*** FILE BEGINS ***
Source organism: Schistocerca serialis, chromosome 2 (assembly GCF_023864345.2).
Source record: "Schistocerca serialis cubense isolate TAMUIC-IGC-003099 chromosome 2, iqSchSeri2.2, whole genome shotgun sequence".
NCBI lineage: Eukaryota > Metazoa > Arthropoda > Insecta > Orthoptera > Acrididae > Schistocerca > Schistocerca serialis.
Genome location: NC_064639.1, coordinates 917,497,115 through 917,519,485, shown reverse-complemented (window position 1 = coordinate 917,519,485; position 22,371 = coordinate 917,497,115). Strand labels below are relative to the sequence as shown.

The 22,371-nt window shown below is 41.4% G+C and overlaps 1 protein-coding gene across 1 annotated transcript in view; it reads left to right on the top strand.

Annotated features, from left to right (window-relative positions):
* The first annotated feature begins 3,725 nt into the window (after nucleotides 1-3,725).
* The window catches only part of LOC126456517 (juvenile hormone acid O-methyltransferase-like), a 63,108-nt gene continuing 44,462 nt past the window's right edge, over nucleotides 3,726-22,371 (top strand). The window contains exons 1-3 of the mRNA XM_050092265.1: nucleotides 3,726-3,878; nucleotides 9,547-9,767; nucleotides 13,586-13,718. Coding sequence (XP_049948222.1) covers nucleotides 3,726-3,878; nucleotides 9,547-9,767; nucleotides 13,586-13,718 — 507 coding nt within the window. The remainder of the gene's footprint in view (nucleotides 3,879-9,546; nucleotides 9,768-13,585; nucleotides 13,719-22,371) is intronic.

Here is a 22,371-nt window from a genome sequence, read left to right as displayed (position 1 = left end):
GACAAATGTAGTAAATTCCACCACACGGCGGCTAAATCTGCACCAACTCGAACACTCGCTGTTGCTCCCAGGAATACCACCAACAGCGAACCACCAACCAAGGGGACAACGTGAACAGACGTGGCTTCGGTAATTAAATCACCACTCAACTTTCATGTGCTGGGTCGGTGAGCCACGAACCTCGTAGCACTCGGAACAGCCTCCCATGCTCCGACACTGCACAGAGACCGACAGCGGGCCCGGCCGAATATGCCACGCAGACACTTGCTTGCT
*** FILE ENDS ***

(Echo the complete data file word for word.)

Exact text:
Source organism: Schistocerca serialis, chromosome 2 (assembly GCF_023864345.2).
Source record: "Schistocerca serialis cubense isolate TAMUIC-IGC-003099 chromosome 2, iqSchSeri2.2, whole genome shotgun sequence".
NCBI lineage: Eukaryota > Metazoa > Arthropoda > Insecta > Orthoptera > Acrididae > Schistocerca > Schistocerca serialis.
Genome location: NC_064639.1, coordinates 917,497,115 through 917,519,485, shown reverse-complemented (window position 1 = coordinate 917,519,485; position 22,371 = coordinate 917,497,115). Strand labels below are relative to the sequence as shown.

The 22,371-nt window shown below is 41.4% G+C and overlaps 1 protein-coding gene across 1 annotated transcript in view; it reads left to right on the top strand.

Annotated features, from left to right (window-relative positions):
* The first annotated feature begins 3,725 nt into the window (after nucleotides 1-3,725).
* The window catches only part of LOC126456517 (juvenile hormone acid O-methyltransferase-like), a 63,108-nt gene continuing 44,462 nt past the window's right edge, over nucleotides 3,726-22,371 (top strand). The window contains exons 1-3 of the mRNA XM_050092265.1: nucleotides 3,726-3,878; nucleotides 9,547-9,767; nucleotides 13,586-13,718. Coding sequence (XP_049948222.1) covers nucleotides 3,726-3,878; nucleotides 9,547-9,767; nucleotides 13,586-13,718 — 507 coding nt within the window. The remainder of the gene's footprint in view (nucleotides 3,879-9,546; nucleotides 9,768-13,585; nucleotides 13,719-22,371) is intronic.

Here is a 22,371-nt window from a genome sequence, read left to right as displayed (position 1 = left end):
GACAAATGTAGTAAATTCCACCACACGGCGGCTAAATCTGCACCAACTCGAACACTCGCTGTTGCTCCCAGGAATACCACCAACAGCGAACCACCAACCAAGGGGACAACGTGAACAGACGTGGCTTCGGTAATTAAATCACCACTCAACTTTCATGTGCTGGGTCGGTGAGCCACGAACCTCGTAGCACTCGGAACAGCCTCCCATGCTCCGACACTGCACAGAGACCGACAGCGGGCCCGGCCGAATATGCCACGCAGACACTTGCTTGCT